Luke, I am your father... which is why I must eject from JEDI decision, says US Defense Sec

Top brass beams aboard from $10bn IT brouhaha as it emerges son works for IBM

The US military’s controversial JEDI cloud contract has seen another strange twist: the US Secretary of Defense has stepped back from the project as it emerged his son works for one of the bidders for the $10bn winner-takes-all deal.

Secretary Mark Esper made the announcement on Tuesday, saying that he would not have any input into awarding the massive 10-year single-vendor technology contract. His son Luke joined IBM, one of the corporations at one time hoping to land the deal, in February as a digital strategy consultant.

“Although not legally required to, he has removed himself from participating in any decision making following the information meetings, due to his adult son’s employment with one of the original contract applicants,” said Pentagon spokesman Jonathan Rath Hoffman.

“Out of an abundance of caution to avoid any concerns regarding his impartiality, Secretary Esper has delegated decision making concerning the JEDI Cloud program to Deputy Secretary Norquist. The JEDI procurement will continue to move to selection through the normal acquisition process run by career acquisition professionals.“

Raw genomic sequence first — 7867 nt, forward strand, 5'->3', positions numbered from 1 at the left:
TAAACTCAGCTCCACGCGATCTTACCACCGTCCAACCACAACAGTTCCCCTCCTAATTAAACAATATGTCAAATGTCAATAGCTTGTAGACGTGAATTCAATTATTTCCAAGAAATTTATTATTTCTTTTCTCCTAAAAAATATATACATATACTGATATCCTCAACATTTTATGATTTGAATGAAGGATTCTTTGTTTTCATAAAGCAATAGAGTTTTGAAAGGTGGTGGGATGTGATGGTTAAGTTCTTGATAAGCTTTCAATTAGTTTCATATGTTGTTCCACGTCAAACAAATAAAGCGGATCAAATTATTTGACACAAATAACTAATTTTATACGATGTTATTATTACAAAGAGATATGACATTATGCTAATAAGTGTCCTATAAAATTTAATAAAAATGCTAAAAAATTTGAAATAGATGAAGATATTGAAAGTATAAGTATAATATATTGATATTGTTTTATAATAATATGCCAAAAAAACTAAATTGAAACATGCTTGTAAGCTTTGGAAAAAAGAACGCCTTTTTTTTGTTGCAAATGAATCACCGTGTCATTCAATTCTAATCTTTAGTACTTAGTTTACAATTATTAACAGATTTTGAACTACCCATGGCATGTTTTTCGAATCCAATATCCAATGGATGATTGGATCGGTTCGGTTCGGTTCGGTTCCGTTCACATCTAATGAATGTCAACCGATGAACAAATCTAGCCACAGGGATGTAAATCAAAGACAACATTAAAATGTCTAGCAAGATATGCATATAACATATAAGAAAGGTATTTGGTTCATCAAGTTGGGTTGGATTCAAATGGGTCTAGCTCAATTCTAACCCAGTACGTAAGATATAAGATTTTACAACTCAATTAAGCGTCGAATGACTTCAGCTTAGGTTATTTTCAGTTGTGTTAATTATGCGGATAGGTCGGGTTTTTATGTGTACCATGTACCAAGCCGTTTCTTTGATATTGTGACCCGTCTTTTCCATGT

JEDI – aka the Joint Enterprise Defense Infrastructure program – is under a special review after President Trump personally intervened in the project, and ordered Esper to take another look at the deal. Under the current terms, the Dept of Defense just wants one organization to provide and manage an entire cloud-based IT system for Uncle Sam's armed forces.

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Various US corporations showed an interest in the contract, including Google, Amazon, IBM, Microsoft, and Oracle. But, given the scale of the project and the security requirements, and the fact IBM and Oracle were ruled out of the race earlier this year, it is highly likely Amazon or Microsoft will be chosen.

Obviously that didn’t sit well with Oracle, and Big Red launched a series of legal challenges, claiming that the single vendor requirement is unfair, and alleged that Amazon hired two Pentagon staffers who were pivotal to the contract process.

Big Blue, on the other hand, seems to have largely accepted that it’s not going to get the contract, which is what makes Esper’s recusal noteworthy.

You may see this as a signal IBM is back in the game, and Esper is removing any potential conflict-of-interest issues involving the venerable IT firm, though it's more likely Esper is just doing that rare thing in politics today, and demonstrating some level of integrity.

That or someone was about to publicly point out his son's connection to the JEDI bid process. ®

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